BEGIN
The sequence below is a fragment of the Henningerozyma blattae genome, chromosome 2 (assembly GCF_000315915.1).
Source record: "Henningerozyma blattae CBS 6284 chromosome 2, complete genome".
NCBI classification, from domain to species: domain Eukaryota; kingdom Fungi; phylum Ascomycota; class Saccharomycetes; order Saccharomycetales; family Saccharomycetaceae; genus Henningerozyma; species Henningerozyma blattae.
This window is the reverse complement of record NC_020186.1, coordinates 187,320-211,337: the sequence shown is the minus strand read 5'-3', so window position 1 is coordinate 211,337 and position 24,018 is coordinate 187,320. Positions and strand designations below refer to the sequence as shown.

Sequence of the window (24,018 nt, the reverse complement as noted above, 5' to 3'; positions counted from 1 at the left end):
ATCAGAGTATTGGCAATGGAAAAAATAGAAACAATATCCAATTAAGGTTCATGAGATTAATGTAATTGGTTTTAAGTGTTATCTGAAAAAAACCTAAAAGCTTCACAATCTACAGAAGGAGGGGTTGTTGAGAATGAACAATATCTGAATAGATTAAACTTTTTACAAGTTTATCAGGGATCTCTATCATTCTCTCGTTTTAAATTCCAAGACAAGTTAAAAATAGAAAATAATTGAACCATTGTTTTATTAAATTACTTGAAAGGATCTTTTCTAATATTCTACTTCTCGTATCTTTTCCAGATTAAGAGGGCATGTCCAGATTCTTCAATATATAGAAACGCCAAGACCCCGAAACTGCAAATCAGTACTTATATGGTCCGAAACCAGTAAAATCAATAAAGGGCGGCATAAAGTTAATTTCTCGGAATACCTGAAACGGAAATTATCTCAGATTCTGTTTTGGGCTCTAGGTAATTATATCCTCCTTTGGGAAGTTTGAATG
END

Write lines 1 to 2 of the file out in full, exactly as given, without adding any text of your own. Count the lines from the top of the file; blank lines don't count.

The sequence below is a fragment of the Henningerozyma blattae genome, chromosome 2 (assembly GCF_000315915.1).
Source record: "Henningerozyma blattae CBS 6284 chromosome 2, complete genome".